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Peer Assistance Programs Not Only Benefit New Teachers, But Students As Well

A recent study has found that when young teachers have a well-seasoned mentor regularly offering constructive feedback, it has a positive impact on student learning.

With roughly half of new teachers leaving the profession within their first five years, the study’s goal was to look at the independent evaluation of the New Teacher Center's (NTC) induction program and its positive impacts on the profession and in the classroom.

Conducted by SRI Education, the study looked at “randomized controlled trials” in Florida’s Broward County School District and Chicago Public Schools.  he induction program was found to have an overall positive impact on students in the areas of language arts and mathematics with the new teacher mentor relationship resulting in an extra three to five months of learning in the classroom.

Mentors received more than 100 hours of training and supported both first and second year teachers with one mentor supervising 15 teachers across multiple schools. The new teachers, many of which work in lower income schools that are often considered “hard-to-staff” schools met with their mentors weekly for a minimum of 180 minutes per month.

Over the course of two years, the implementation study assessed how well the sites implemented the NTC model and rated each district annually on the model’s key components, such as developing teachers’ skills in lesson planning and analyzing student work.

During the trial periods where new teachers had mentors and utilized the NTC model, students in grades 4–8 outperformed students in classrooms where the NTC model was not in place. The number of NTC-supported teachers who continued to teach into their third year was however, not statistically significant compared to those who were not part of the program, with 79 and 78 percent retainment rates.

For newer teachers that have participated in similar mentorship programs, having that support system of somebody who knows how overwhelming those first few years of teaching can be is monumental.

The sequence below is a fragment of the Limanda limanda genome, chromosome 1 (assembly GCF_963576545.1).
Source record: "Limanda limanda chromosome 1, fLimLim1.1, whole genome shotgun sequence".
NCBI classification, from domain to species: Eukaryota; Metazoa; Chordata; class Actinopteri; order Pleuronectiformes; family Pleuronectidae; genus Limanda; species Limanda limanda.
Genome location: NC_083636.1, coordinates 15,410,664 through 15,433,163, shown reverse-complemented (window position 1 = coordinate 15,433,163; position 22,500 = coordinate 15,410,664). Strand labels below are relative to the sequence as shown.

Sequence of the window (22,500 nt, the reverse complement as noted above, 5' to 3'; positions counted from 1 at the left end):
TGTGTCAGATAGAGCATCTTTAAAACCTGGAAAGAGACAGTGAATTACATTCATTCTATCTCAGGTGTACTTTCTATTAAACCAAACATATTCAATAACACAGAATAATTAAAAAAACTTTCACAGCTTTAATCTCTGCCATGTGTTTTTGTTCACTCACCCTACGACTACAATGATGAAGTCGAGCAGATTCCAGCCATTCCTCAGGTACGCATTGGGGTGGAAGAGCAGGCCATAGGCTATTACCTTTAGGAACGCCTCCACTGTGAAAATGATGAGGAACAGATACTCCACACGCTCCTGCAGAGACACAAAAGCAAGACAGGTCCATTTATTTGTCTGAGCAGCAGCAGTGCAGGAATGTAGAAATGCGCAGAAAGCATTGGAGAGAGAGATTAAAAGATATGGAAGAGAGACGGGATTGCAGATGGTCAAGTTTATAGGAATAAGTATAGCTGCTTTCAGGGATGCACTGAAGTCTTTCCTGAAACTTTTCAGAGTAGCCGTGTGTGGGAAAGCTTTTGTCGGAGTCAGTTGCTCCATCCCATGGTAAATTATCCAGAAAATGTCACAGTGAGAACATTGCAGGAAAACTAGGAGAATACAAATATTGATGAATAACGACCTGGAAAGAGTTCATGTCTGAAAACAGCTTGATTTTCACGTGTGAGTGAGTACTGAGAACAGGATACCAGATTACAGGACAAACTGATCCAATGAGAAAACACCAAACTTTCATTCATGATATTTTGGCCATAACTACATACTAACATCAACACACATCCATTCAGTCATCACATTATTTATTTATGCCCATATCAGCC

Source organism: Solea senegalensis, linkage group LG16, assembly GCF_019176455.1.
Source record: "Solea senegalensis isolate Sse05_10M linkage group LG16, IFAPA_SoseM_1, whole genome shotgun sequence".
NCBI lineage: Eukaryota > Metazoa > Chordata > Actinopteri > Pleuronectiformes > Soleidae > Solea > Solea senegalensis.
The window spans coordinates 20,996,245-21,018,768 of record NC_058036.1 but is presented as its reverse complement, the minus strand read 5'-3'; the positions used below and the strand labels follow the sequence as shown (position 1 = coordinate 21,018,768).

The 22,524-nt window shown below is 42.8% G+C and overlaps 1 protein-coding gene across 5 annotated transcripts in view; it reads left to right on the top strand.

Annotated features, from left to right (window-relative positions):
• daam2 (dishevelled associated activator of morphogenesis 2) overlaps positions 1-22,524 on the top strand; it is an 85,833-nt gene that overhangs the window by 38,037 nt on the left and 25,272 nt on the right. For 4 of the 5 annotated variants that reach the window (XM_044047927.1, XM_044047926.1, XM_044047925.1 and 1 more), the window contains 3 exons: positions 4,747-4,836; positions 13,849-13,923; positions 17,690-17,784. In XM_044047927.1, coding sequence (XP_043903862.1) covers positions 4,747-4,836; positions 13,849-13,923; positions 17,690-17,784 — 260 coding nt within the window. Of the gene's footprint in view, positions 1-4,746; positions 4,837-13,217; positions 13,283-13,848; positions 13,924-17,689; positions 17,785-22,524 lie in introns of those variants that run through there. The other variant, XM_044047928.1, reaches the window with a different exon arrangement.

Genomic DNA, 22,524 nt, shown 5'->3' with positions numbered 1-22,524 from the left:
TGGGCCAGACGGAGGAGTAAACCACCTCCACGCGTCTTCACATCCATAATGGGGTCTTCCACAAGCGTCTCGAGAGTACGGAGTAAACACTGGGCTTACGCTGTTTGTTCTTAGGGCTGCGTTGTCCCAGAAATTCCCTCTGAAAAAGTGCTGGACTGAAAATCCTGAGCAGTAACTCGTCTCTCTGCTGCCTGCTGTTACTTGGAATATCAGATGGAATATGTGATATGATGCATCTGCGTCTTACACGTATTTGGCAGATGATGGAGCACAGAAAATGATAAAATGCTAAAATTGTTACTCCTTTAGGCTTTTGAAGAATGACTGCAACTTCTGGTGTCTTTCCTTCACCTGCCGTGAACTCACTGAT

"I was losing trust with my students, and I think that kind of killed me this year," Sam Schroeder, a first year music teacher in South Dakota said. Schroeder is under the wing of 32-year teaching vet Tammy Steiner and said her guidance has helped him recognize his own problems that he brings into the classroom. "So I now know for next year that, if I say something, I have to follow through with it."

While mentorship programs don't address all of the factors that can push a new teacher out of the classroom, such as pay, the guidance of teacher mentor can help new teachers get over those first few hurdles quicker.

Logan Hall, supervisor of the Peer Assistance Review mentorship program in Salt Lake City, says the program not only helps retain teachers, but identify those who aren’t cut out for the job. "We don't retain everybody, Hall told the Salt Lake Tribune. The program recently saw part of its state funding cut by lawmakers.

The Salt Lake school board president expects the program to continue in some form, just not in the exact form it has been. For Hall, it’s a program that functions as an essential tool in retaining and cultivating confident teachers. "It helps them feel more successful at what they're doing," Hall said. "I think that goes a long way."

 

Article by Joel Stice, Education World Contributor

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